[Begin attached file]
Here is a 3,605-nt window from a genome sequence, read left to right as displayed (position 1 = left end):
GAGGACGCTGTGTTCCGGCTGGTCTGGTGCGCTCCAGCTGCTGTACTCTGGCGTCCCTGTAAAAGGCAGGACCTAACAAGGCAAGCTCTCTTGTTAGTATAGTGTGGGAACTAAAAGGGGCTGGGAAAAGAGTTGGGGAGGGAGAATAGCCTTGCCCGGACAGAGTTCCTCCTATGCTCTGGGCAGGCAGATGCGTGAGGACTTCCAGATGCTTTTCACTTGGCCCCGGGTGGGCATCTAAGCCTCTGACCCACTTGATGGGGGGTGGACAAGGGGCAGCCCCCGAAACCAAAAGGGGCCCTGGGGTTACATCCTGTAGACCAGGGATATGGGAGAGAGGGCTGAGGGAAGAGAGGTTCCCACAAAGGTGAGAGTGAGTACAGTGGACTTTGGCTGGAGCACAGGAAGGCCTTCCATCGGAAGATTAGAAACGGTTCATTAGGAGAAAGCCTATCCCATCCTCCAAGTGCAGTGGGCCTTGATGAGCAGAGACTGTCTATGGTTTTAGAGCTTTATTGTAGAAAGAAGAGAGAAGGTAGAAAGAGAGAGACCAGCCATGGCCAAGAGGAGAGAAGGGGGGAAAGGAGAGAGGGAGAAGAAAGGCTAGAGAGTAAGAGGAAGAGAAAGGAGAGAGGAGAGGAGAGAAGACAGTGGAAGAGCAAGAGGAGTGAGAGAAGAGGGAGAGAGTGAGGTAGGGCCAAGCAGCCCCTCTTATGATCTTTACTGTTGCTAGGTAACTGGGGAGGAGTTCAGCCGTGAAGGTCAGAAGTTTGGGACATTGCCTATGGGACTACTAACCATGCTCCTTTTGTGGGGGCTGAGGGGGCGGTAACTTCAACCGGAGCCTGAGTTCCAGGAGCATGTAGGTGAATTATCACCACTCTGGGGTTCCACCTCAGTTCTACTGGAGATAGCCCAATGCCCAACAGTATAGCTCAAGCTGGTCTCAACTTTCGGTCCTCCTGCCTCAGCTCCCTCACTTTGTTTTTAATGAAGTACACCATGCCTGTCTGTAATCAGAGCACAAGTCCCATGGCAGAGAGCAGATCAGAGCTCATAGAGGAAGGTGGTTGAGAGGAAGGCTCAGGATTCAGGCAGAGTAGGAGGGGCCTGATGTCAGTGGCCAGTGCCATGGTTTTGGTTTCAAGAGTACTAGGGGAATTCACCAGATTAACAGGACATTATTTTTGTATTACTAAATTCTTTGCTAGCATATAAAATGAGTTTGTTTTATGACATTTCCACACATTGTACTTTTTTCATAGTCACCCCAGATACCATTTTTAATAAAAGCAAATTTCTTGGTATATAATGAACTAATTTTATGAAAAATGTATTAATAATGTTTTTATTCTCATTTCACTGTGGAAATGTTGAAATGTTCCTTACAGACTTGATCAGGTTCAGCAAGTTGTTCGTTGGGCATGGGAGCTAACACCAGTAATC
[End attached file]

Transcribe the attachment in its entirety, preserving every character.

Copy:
Here is a 3,605-nt window from a genome sequence, read left to right as displayed (position 1 = left end):
GAGGACGCTGTGTTCCGGCTGGTCTGGTGCGCTCCAGCTGCTGTACTCTGGCGTCCCTGTAAAAGGCAGGACCTAACAAGGCAAGCTCTCTTGTTAGTATAGTGTGGGAACTAAAAGGGGCTGGGAAAAGAGTTGGGGAGGGAGAATAGCCTTGCCCGGACAGAGTTCCTCCTATGCTCTGGGCAGGCAGATGCGTGAGGACTTCCAGATGCTTTTCACTTGGCCCCGGGTGGGCATCTAAGCCTCTGACCCACTTGATGGGGGGTGGACAAGGGGCAGCCCCCGAAACCAAAAGGGGCCCTGGGGTTACATCCTGTAGACCAGGGATATGGGAGAGAGGGCTGAGGGAAGAGAGGTTCCCACAAAGGTGAGAGTGAGTACAGTGGACTTTGGCTGGAGCACAGGAAGGCCTTCCATCGGAAGATTAGAAACGGTTCATTAGGAGAAAGCCTATCCCATCCTCCAAGTGCAGTGGGCCTTGATGAGCAGAGACTGTCTATGGTTTTAGAGCTTTATTGTAGAAAGAAGAGAGAAGGTAGAAAGAGAGAGACCAGCCATGGCCAAGAGGAGAGAAGGGGGGAAAGGAGAGAGGGAGAAGAAAGGCTAGAGAGTAAGAGGAAGAGAAAGGAGAGAGGAGAGGAGAGAAGACAGTGGAAGAGCAAGAGGAGTGAGAGAAGAGGGAGAGAGTGAGGTAGGGCCAAGCAGCCCCTCTTATGATCTTTACTGTTGCTAGGTAACTGGGGAGGAGTTCAGCCGTGAAGGTCAGAAGTTTGGGACATTGCCTATGGGACTACTAACCATGCTCCTTTTGTGGGGGCTGAGGGGGCGGTAACTTCAACCGGAGCCTGAGTTCCAGGAGCATGTAGGTGAATTATCACCACTCTGGGGTTCCACCTCAGTTCTACTGGAGATAGCCCAATGCCCAACAGTATAGCTCAAGCTGGTCTCAACTTTCGGTCCTCCTGCCTCAGCTCCCTCACTTTGTTTTTAATGAAGTACACCATGCCTGTCTGTAATCAGAGCACAAGTCCCATGGCAGAGAGCAGATCAGAGCTCATAGAGGAAGGTGGTTGAGAGGAAGGCTCAGGATTCAGGCAGAGTAGGAGGGGCCTGATGTCAGTGGCCAGTGCCATGGTTTTGGTTTCAAGAGTACTAGGGGAATTCACCAGATTAACAGGACATTATTTTTGTATTACTAAATTCTTTGCTAGCATATAAAATGAGTTTGTTTTATGACATTTCCACACATTGTACTTTTTTCATAGTCACCCCAGATACCATTTTTAATAAAAGCAAATTTCTTGGTATATAATGAACTAATTTTATGAAAAATGTATTAATAATGTTTTTATTCTCATTTCACTGTGGAAATGTTGAAATGTTCCTTACAGACTTGATCAGGTTCAGCAAGTTGTTCGTTGGGCATGGGAGCTAACACCAGTAATC